I’ve told the story of my very last Irish step dancing competition, but it’s never occurred to me how symbolic it would be for my dance career moving forward. I had already quit dance. A compulsory high-school bought of mono, social priorities, and the general stresses of being a teenager had gotten in the way of the daily classes and feis-ing that had defined my life for so long. So I stopped. But I had one more feis (dance competition) on the books, already paid for, so why not? This was the only feis I hadn’t practiced for in all my years of competing, and the only time I’d ever danced in front of a judge with no desire to place. It was over anyway. So I decided to just go out there and enjoy myself! I’d been to dance class twice in the last month, and what was the point of stressing about it?
My most vivid memory of that day was one particular competition event. The adjudicator had a particularly stern demeanor. I’d been watching the stage for the last 30 minutes and the scowled hadn’t left her face once. No matter though, I wasn’t there to win and I didn’t care what she thought. So when my turn to dance came up, I told myself to just have fun and dance.
Long story short, the judge lit up when I started dancing, gave me a huge grin, and gave me first place.
It’s just occurring to me now how fitting that was for my last competition. My farewell to the rigid and potentially less creative form of dancing to traditional music would be a kind of swan song and a nod towards my future career as a traditional dancer.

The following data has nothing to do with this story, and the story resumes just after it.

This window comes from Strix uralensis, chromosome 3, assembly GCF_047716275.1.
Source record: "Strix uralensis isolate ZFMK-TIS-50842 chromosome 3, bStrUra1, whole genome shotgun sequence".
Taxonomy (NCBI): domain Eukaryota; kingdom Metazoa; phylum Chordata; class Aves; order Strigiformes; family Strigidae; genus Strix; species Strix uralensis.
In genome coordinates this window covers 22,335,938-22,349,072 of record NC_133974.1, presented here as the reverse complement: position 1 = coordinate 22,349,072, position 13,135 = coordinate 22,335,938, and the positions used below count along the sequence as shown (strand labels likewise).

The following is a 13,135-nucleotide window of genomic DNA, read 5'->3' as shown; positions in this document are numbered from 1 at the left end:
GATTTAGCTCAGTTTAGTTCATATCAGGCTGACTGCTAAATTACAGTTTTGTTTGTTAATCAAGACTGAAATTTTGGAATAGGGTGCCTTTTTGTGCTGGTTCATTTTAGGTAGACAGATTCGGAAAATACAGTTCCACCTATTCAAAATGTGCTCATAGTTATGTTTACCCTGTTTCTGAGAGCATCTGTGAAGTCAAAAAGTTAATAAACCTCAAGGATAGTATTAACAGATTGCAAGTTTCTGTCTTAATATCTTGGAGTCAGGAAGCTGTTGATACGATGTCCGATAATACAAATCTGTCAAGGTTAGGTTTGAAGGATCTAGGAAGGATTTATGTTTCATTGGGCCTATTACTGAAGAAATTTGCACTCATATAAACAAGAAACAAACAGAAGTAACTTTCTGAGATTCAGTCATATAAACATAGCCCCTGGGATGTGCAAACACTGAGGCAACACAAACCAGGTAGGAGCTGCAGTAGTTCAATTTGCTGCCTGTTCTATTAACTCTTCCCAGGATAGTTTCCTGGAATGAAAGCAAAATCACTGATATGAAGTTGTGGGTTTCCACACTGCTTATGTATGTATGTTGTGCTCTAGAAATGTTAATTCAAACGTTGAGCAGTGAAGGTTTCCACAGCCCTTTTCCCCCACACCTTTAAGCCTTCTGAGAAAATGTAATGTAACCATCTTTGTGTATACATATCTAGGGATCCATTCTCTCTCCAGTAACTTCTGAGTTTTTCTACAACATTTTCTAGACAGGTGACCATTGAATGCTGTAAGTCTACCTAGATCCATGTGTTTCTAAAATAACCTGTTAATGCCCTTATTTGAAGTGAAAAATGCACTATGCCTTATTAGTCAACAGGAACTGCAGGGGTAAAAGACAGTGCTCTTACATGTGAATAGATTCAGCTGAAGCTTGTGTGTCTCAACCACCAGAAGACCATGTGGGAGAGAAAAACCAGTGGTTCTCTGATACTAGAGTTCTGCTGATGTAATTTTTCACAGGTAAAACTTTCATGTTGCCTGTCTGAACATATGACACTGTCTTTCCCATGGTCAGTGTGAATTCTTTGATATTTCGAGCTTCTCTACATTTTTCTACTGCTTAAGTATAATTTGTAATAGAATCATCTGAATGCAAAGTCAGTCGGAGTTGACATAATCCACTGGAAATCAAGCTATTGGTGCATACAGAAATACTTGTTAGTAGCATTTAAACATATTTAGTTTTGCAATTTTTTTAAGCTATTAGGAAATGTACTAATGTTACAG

After that competition, I finished high-school and started college. During my freshman year at the University of Minnesota, I started shopping for a new psychotherapist. I grew up with a therapist mom in a “broken” household… broken, two people decided to end a marriage that doesn’t make them happy seems more like a fix than a break, no? Anyway, I’d been to therapy many times as a child to “work through” my parents’ divorce. One therapist didn’t know what to do with me since I wouldn’t talk to her, so we did some of those inkblot tests and then she taught me how to sew a big huge goofy skirt.
I digress with the skirt… back to my other digression… therapy. I was shopping for a good therapist because I wasn’t happy and wanted to find someone to help me work through it. After my third attempt at a first session with another therapist, I realized that most of what I was talking about was how I had quit dancing and was so incredibly sad about it. The joy, love, camaraderie, and community that dancing had brought to my life was just gone. I still had the music, but I missed that physicality and everything that came along with it. I didn’t think there was a solution, a college student can’t keep spending the time and money on competition… plus competing as an adult dancer becomes a different thing at a certain point.
So I went on with my life, happier after finally finding a good therapist, and kept playing music! During my first visit to Ireland in 2004, I was exposed to sean-nós dancing at a session. A friend gave me a dose of the Connemara step and a fun little thing she was working on with a turn-around on the emphasis, an exercise I still use in workshops today! I went home and tried desperately to find videos of sean-nos dancing on youtube, to very little avail. It was during that same trip that I was convinced to come back to Ireland the next year and spend my sophomore year in the Music Department at University College Cork doing their Diploma in Irish Music program. It was there that I happened upon Peggy McTeggart’s dancing classes down in the old church hall, now known as the Sean Ó’Riada Hall, up at the top of Sunday’s Well…
More on Peggy’s classes next week. Enjoy a few jigs that take a little bit of a step dancery flair over on the tutorials this week!